High School vs. College

Going to college is both an exciting and oftentimes nerve-racking experience for students. You are probably well aware that college is different from high school, but what you may not know is how college and high school differ. Below are some of the differences you can expect. The Office of First Year Experience is a great resource for you if you feel you ever need assistance as you transition into college life.

High School to College

High School College
In high school, your teachers, family, and friends held you accountable to making sure you went to all of your classes and completed all of your homework assignments. Responsibility
In college, you are on your own. In other words, you are responsible for making sure you go to class and do your homework and connect with the resources you need in order to be successful.
In high school, the teachers would oftentimes break down assignments for you to help you stay on track with reading/writing assignments and research projects. Deadlines In college, the professors will give you a syllabus at the beginning of each semester and expect you to set your own deadlines for turning in assignments on time. For example, they will not break down the number of pages you need to read each week. The expectation will be for you to read the book by a certain date and turn in all assignments on time.
In high school, you were able to complete many of your assignments in class. In fact, any homework you had to do outside of class probably required little time. Studying In college, you must study outside of class. For every hour you are in class, you should expect to spend two to three hours completing assignments and studying outside of class. Studying is an important part of college.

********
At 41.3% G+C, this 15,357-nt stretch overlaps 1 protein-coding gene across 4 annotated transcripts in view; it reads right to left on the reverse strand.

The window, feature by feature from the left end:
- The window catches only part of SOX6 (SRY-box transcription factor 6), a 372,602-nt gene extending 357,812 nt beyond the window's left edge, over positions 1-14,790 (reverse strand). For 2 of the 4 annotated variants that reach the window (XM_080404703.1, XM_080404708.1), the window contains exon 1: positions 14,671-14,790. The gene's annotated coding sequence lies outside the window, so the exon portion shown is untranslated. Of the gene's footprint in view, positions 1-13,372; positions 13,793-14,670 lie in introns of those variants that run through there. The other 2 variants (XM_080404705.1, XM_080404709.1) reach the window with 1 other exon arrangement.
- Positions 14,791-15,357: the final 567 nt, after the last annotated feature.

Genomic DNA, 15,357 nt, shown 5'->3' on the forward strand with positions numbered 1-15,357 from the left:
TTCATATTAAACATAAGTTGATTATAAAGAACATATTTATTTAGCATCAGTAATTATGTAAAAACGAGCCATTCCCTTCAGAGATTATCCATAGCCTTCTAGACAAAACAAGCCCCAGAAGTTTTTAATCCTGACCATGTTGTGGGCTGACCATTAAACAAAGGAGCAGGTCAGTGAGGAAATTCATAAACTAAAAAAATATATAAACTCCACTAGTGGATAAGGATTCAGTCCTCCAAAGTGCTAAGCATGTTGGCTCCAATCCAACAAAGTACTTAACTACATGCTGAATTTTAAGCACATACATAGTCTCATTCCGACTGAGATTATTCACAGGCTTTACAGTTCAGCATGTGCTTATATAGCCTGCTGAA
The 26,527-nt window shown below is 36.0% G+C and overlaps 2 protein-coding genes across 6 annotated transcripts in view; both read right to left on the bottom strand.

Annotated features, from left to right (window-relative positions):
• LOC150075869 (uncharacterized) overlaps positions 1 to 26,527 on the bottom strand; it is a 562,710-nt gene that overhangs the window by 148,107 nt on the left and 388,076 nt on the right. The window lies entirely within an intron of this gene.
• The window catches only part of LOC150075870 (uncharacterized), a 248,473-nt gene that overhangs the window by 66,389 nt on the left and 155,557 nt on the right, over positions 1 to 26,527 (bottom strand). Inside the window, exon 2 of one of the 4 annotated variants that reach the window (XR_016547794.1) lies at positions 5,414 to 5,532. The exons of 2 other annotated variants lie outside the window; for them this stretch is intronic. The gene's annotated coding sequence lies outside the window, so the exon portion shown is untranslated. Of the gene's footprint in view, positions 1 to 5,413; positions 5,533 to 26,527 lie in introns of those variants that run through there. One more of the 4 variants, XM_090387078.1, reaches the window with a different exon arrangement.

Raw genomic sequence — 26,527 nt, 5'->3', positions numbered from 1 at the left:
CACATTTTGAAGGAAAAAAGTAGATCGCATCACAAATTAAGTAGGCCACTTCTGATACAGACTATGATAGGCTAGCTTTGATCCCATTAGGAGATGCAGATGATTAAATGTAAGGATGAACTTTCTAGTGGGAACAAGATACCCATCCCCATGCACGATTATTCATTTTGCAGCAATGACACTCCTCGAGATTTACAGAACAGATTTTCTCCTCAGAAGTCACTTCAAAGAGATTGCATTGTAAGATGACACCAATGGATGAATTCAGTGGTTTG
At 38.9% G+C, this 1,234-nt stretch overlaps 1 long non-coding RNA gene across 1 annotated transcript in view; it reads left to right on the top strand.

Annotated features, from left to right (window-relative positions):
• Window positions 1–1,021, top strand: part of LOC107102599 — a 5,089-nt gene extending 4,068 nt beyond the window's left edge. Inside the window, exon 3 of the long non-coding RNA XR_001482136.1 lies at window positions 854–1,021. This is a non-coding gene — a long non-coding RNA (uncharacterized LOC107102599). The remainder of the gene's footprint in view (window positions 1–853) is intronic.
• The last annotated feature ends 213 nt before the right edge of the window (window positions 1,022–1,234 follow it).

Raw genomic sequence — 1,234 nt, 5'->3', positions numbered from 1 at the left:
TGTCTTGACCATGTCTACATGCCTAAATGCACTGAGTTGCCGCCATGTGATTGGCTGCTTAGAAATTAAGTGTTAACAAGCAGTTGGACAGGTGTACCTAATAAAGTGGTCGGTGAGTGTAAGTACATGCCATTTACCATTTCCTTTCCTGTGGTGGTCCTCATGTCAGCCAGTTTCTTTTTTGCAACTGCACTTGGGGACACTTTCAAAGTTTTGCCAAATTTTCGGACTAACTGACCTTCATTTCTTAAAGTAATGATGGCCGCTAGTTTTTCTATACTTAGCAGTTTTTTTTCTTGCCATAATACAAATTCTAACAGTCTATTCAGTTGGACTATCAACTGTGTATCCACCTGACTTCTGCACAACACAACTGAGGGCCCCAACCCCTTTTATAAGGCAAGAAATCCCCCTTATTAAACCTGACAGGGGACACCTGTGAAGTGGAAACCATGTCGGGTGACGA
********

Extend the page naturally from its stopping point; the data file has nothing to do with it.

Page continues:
In high school, your teachers were there to assist you and answer questions for you while you were in class working on your assignments. Oftentimes your teachers would check in with you to see how you were doing and if you were struggling. Resources In college, there are many amazing (and not to mention FREE) resources available to you. There are university faculty and staff who want to help you be successful, but you have to seek out the resources you need. The Office of First Year Experience is a great resource to help you succeed and connect with other resources.
In high school, you are treated as a minor. Your parents/guardians are your decision makers, disciplinarians, and confidants. Decision Making In college, you are treated as an adult. You are expected to make decisions on your own. While the college will work with your parents when possible, unless you are listed as a dependent on your parent's tax forms, UCCS cannot share educational records with your parents/guardians without a signed release of information form.
In high school, you were usually free to have a social life when you were not in school (within the rules that your parents provided). Balance In college, you must balance your academics and your social life. It is important that your academics are a priority over work and socializing.
In high school, many of your classes were chosen for you. Course Selection In college, you choose your own classes and major. It is important that you schedule a meeting with an academic advisor prior to selecting and registering for your classes to make sure you are taking classe that support your degree program.